performance to be, not in a gracious, but in a perfect manner.' Which forbids the imperfections of the believer, and the total sintuiness of the totally depraved.' Inconsistencies of this kind, good as his natural genius is, run through his book, whenever he has occasion to speak on this subject; and he brings many texts of Scripture to keep himself in countenance : as if it were possible, that a book inspired by God should contain such inconsistencies. Whereas, could it be proved, that the bible ever required any sin, or any action to be done in a sinful manner, it would be such an argument that it did not come from him, who is perfectly and unchangeably holy, and who does, and who cannot but hate sin, even all sin, at all times, and in all persons, with perfect hatred, that I should not know how to answer it. For it looks like the most glaring contradiction in nature, that God should command, call, invite, urge, persuade, and beseech us to do, what he perfectly bates. Aud to say, that the true and living God does not perfectly hate all sin, at all times, is, as all will grant, wickedly to reproach the Holy One of Israel. Ps. I. 21. Thou thoughtest I was altogether such an one as thyself : but I will reprove thee, and set thy sins in order before thre.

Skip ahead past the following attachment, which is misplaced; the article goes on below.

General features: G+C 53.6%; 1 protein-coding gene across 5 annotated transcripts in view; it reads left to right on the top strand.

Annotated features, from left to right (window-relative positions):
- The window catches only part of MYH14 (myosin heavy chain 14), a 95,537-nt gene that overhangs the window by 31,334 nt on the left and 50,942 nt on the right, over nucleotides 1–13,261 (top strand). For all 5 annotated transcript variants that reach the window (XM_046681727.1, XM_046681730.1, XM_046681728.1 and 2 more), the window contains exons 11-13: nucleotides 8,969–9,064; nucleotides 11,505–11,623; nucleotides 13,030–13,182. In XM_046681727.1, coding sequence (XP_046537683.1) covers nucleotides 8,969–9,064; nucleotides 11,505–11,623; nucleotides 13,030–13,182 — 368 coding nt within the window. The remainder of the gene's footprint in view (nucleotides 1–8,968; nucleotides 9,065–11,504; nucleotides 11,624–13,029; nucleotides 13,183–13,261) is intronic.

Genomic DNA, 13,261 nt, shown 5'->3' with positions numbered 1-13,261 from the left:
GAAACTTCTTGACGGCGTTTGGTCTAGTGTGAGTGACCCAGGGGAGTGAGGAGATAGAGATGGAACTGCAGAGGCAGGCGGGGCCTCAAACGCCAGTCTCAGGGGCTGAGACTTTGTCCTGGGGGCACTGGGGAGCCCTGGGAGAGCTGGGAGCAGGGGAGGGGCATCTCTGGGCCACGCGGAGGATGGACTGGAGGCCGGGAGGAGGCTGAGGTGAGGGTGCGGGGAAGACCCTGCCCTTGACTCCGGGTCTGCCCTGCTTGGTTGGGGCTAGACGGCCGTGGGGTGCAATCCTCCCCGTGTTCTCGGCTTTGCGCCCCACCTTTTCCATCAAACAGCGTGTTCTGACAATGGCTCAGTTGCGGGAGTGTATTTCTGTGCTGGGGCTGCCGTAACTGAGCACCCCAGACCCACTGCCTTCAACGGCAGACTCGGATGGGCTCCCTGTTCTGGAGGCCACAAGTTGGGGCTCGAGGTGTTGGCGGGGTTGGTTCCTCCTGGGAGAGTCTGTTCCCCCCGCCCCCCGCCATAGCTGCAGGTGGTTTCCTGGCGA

The Pharisees took great pains in religion; they fasted twice in the week. And they thought they performed their duties in the manner in which God required. All these things have I done from my youth up. Lo, these many years do 1 serve thee, neither transgressed I at any time thy commandment. For if the law required them to do duties in the manner in which they did, then, in doing as they did, they did their duty. So they were not sinners, in their own view ; rather, they were righteous, and needed no repent
For they had nothing to repent of. For they had forsaken all known sin, and practised all known duty.' So that their consciences acquitted them. As touching the righteousness of the law, I was blameless. It was impossible they should be brought to repentance, while they viewed things in this light. It was almost impossible to beat them out of their scheme. Therefore publicans and harlots stood a better chance for conversion than they did, as our Saviour